MLB agents are getting quite the notorious reputation in baseball circles lately.
There is a lot of discussion recently on the demotion of Cubs prospect Kris Bryant. More specifically, the manner in which his agent, Scott Boras, has interjected himself in the proceedings. Boras is one of baseball’s top agents and certainly one of the most vocal in the business. While there are numerous agencies out there, the Scott Boras Agency is one that is high profile and, without question, tries to influence the sport with their own interests.
Bryant has been demoted to Triple-A this week which once again brings into question the way prospects are handled. Pittsburgh Pirates fans can relate to this from the past few years while having to wait for Starling Marte, Gerrit Cole and Gregory Polanco arrival to maximize their “super two” status. For the Cubs, they will not wait as long to clear this hurdle, but they will hold him down for 2-3 weeks, as they should, being that the benefit for the club is an extra year of player control.
The Pirates, along with many other teams, will tow the company line of saying that when the player is ready to come up and contribute, they will be called up. Isn’t it amazing how they always to be ready by mid-June? Of course, Agents want the best for their clients, as baseball is a very demanding game. Few players are special enough to make it to the big leagues for long careers, and that can muddy the waters of the agent’s approach to a particular player. Also, consider that these players only have a short amount of time in their life to play the game, as not all players can make it to the age of 40.
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Let’s say a typical player reaches the big leagues for the first time at the age of 24. Based on the current arbitation-based system, it takes an MLB player seven years to achieve true free-agency. Simple math says that this 24 year old will be available for free agency at roughly the age of 31. Players start to hit their down turn of careers around the age of 34 which means they generally will have 1 opportunity for a payday that will last them the rest of their lives.
The players are not generally the captains of their ship while playing because it is the agents who are making sure the players are being taken care of financially. Some agents are more aggressive than others and Scott Boras is certainly one of the most aggressive. Does this make him a bad guy? Of course not, he is doing the job his players are paying him to do.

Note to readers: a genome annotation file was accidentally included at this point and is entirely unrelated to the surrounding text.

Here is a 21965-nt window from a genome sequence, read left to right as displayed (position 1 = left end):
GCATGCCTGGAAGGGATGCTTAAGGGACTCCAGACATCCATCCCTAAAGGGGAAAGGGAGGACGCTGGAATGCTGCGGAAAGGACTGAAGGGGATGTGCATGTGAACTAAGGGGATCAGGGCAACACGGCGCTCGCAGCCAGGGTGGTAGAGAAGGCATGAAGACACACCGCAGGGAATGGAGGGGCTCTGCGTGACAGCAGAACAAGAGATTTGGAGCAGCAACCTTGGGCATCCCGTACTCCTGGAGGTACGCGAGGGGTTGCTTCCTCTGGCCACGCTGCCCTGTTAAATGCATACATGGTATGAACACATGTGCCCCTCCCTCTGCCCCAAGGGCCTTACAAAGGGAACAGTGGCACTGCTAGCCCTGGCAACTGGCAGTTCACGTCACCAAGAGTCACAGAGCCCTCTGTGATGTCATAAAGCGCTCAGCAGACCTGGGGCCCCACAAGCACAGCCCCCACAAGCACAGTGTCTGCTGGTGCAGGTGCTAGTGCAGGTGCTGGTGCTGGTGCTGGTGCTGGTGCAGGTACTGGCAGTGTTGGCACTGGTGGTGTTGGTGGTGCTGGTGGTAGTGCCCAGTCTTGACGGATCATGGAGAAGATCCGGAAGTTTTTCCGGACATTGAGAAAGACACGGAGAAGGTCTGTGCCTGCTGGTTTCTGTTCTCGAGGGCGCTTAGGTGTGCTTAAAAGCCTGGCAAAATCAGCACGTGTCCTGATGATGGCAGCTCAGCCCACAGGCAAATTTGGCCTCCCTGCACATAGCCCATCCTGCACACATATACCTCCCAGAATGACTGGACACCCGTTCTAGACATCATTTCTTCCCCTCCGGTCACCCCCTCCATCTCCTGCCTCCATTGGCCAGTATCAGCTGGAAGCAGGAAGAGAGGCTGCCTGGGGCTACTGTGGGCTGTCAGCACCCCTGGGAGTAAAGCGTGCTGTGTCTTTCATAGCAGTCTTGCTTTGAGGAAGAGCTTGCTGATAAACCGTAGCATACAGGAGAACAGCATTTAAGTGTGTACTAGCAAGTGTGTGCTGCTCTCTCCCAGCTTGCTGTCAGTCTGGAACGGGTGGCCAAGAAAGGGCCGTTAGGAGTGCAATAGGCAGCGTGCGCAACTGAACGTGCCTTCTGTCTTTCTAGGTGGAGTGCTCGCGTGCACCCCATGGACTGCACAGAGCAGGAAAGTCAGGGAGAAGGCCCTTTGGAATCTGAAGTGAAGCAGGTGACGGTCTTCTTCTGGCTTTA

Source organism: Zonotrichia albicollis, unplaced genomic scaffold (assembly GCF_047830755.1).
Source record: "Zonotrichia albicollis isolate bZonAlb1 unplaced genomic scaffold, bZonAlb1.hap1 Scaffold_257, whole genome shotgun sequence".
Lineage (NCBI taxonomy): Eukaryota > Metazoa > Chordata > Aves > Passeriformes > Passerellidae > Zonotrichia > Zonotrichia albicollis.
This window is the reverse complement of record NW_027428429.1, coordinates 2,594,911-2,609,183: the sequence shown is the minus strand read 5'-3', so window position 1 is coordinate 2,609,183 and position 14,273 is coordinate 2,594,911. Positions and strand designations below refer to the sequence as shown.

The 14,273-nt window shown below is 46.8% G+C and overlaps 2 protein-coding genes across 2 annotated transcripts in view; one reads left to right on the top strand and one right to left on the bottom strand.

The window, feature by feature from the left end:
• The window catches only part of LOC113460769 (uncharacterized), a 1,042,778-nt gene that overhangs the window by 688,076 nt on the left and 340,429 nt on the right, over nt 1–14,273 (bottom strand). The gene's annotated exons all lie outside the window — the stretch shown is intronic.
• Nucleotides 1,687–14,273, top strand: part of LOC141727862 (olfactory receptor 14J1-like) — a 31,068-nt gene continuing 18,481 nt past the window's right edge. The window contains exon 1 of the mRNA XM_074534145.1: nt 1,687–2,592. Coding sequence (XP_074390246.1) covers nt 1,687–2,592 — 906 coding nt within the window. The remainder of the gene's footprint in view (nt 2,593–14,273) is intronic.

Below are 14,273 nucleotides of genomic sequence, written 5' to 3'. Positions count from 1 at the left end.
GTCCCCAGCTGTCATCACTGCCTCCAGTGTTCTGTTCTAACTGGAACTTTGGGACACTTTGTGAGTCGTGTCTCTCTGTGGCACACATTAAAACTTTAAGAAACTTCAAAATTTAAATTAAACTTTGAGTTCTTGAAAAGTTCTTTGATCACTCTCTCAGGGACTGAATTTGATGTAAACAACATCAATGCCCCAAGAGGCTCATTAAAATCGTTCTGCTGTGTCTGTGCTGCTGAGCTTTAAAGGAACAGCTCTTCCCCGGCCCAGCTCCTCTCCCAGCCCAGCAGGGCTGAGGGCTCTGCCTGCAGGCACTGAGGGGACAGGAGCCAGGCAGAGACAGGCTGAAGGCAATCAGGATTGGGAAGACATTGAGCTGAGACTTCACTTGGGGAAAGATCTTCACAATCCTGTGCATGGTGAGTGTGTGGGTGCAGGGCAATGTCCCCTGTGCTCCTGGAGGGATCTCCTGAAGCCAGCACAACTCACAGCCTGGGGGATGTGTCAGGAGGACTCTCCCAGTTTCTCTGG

Can an agent truly impact the way Major League Baseball teams conduct their business? In a word, absolutely!
Most agents negotiate their commission based upon the players status but, generally speaking, an agency will receive 10-15% of a players salary per year. Let’s do some simple math, if a player is making $10M for the 2015 season, at 10% commission, the agency will make $1M for that same year. While that sounds like a high number, you must remember that most agents work for an agency and it’s generally that agency that gets the percentage while earning a salary plus bonus, in addition to any possible commissions. The agency also has a huge infrastructure of employees to support.
The players are not generally the captains of their ship while playing because it’s the agents who are making sure the players are being taken care of financially and having the opportunities for the best they can get.
Scott Boras is one of the most influential and outspoken agents in the game and when he becomes unhappy about something, it’s a good chance that something will change. With Bryant being demoted to Triple A for a few weeks and Boras becoming quite outspoken on the subject, I would suspect that MLB and the MLBPA will now hold discussions and make changes in the next CBA. It is possible that MLB will get rid of the extra year of control or they could change it to a flat 7 years from the first minute they enter the league, no matter if at the beginning, middle or September call up.
If I were looking at the way MLB handles prospects, this is very close to what I would want to have happen: Allow players to be controlled by their team for 7 years, with the final 3 being arbitration years that will allow them to make money more based upon their performance compared to being locked in to a beginning contract. This would cover any and all players that would be called up at any point and time in the season while gaining X amount of days in the big leagues. The number would be pretty small but basically, if a player gets called up in September, their years of control do not start but they still are not eligible for the post-season.
If a team wants a player to be eligible for the post-season, they MUST be counted as having 1 year of control used. This would be regardless if they came up at the beginning of the year or August 31st. If they are eligible for the playoffs, they are giving up the 1st year of control. It’s a great way to simplify the system while taking away the guess work of when a player is able to be controlled for an extra year and I would eliminate Super Two status altogether.
Sometimes, I think that all of MLB, the MLBPA and MLB agents can make things too complex and if they simplified a few things, the system would work a little bit better.